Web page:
As I mentioned in the first post in this series, I want to highlight some of the comments that have been left on my blog posts during the past week. Hopefully, this will give more visibility to some of the reasons that I love blogging – dialog and interaction.
I come from an opposite thinking, and as a parent with young children, I insisted that there should be babysitting provided for them. (at my expense of course.) It was nearly impossible for me to concentrate while worrying that my kids were distracting others, and they certainly were distracting me! I donâ€™t know how differently I would do things now, but Iâ€™m certainly less dogmatic about it.
Now that they are older, and want to be part of meetings, there is a new issue. Since they are 11 and 9, I find that some things are not necessarily â€œappropriateâ€ for them to hear. Say someone needs to talk about the past, or talk about problems. I donâ€™t want my children to cause brothers and sisters to â€œcensorâ€ their sharing. I donâ€™t really know what to do about this. Right now, we are taking them and hoping that we will be able to discuss/explain later.
This may not be a problem in settings that are not as casual as ours.
Honestly, as a parent that is one of the biggest questions for our family as we think about migrating into simpler church.
It is truly one of the largest logistical issues for people in our stage of life. When I researched it last year I found just one meaningful article on the entire subject.
The questions I ask are:
– What do you do with themâ€¦ (they can be distracting occasionallyâ€¦)
– How are they discipled
– How can a simpler model of church benefit them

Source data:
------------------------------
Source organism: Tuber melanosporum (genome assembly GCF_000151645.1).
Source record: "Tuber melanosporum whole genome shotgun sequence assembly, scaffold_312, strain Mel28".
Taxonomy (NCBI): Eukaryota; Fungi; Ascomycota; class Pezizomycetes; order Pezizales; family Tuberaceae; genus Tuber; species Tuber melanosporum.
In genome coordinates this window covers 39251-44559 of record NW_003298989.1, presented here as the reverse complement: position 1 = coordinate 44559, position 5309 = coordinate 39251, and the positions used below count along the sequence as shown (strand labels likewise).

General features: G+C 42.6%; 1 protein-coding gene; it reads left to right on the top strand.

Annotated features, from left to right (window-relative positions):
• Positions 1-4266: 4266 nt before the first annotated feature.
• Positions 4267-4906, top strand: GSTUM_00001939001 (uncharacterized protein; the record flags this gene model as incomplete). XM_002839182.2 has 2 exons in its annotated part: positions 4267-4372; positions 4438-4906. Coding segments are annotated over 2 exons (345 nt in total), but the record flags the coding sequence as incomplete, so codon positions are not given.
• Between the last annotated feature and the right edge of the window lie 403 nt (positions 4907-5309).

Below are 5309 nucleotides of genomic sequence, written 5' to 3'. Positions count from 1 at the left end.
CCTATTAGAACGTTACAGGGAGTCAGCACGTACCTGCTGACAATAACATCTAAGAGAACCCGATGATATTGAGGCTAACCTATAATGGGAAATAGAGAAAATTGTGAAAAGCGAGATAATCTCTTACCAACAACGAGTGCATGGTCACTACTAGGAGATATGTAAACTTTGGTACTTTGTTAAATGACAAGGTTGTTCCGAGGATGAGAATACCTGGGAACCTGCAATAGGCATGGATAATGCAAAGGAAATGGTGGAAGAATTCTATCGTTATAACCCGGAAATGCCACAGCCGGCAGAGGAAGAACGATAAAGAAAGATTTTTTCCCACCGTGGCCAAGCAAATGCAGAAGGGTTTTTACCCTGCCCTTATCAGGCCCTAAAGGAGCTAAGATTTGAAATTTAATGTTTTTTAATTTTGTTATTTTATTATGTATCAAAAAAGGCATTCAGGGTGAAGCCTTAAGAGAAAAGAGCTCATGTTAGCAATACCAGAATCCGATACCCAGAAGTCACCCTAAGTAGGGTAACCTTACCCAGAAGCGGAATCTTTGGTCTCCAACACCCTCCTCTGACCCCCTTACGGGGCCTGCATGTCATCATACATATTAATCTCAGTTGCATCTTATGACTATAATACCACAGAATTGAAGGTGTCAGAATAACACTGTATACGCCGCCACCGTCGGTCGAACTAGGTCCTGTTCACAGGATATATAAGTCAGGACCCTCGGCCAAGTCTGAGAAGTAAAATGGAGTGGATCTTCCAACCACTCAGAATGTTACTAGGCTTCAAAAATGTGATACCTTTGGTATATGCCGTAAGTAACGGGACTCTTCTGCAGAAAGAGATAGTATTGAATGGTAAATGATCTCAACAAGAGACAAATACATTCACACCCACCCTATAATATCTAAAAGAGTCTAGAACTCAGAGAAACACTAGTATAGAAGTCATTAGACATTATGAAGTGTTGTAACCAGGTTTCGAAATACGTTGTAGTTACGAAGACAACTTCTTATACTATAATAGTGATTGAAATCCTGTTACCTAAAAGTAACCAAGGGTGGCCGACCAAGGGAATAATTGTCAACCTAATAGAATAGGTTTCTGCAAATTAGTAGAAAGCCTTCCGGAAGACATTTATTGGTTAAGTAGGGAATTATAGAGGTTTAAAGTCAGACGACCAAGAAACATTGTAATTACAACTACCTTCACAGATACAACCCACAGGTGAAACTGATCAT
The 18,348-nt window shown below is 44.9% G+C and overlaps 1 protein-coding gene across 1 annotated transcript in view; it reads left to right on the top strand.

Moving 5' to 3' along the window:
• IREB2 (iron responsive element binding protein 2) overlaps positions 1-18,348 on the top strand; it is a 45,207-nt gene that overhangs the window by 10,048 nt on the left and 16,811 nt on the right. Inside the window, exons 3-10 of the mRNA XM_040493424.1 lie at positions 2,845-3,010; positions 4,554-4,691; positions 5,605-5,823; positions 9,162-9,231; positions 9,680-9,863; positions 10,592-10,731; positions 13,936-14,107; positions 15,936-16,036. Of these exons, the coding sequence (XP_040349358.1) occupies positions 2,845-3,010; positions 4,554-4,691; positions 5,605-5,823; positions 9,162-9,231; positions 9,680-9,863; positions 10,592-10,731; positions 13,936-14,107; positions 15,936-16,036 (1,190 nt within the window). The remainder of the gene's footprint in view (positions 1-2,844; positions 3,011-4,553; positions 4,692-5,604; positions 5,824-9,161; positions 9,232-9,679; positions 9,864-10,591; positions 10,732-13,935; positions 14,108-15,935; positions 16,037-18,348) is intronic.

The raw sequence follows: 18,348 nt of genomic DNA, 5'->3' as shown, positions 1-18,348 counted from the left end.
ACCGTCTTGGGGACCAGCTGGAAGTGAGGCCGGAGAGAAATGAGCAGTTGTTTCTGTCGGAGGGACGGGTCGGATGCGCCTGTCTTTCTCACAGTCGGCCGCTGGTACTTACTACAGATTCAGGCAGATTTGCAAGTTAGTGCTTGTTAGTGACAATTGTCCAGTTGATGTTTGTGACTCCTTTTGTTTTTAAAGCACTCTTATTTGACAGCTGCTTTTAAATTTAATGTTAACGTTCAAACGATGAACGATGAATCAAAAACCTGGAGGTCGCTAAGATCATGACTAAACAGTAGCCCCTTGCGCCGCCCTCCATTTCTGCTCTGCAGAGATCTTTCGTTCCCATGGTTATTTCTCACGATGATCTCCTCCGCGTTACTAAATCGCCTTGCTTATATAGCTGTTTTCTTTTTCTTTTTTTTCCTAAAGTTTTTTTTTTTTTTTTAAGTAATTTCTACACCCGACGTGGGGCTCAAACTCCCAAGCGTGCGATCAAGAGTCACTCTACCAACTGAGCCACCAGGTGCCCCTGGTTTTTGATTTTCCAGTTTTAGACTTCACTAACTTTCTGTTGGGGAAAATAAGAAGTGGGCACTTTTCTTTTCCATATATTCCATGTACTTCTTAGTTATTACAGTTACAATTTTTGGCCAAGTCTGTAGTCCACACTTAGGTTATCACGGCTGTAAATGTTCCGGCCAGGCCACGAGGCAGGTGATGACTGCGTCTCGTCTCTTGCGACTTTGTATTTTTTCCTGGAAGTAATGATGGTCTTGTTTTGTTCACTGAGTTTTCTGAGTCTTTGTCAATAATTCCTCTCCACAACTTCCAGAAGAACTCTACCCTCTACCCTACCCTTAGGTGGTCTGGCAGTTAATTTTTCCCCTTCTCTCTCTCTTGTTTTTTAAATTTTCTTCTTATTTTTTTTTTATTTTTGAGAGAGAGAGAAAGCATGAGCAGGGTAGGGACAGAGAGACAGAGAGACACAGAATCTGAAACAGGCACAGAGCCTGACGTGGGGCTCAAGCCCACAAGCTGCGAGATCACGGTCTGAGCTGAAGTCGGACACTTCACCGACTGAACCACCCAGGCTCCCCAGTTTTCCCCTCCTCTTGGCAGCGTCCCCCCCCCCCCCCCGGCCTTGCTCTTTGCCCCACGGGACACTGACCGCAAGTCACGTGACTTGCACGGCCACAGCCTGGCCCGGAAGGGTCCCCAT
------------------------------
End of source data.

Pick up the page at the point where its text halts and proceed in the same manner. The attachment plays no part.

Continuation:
– Will they be incorporated into the community or become wall flowers, (or noisy wall flowers)
– and then in our case, how do you meaningfully involve kids with intellectual, developmental and behavioural differences.
I sure wish someone would write a book about it!
It seems that Jesus had a big emphasis on discipleship through shared-life and thus teaching by his own example (his narrative so to speak) so it would make sense that Jesus would want us to follow his example which is set out in the narratives of Scripture.
A lot of times it seems the example teaches us a bigger lesson about selflessness, love, obedience, or whatever else, so the actions are not necessarily required but the heart of the actions. It seems that Jesus taught stuff along these lines in the sermon on the mount about actions and the heart from which they come from.
So, the big question for me would be, does Jesus want us to actually wash peopleâ€™s feet, or to serve people in whatever ways we can?
There were great comments on all three of those posts. If you can’t read all of the comments, you should.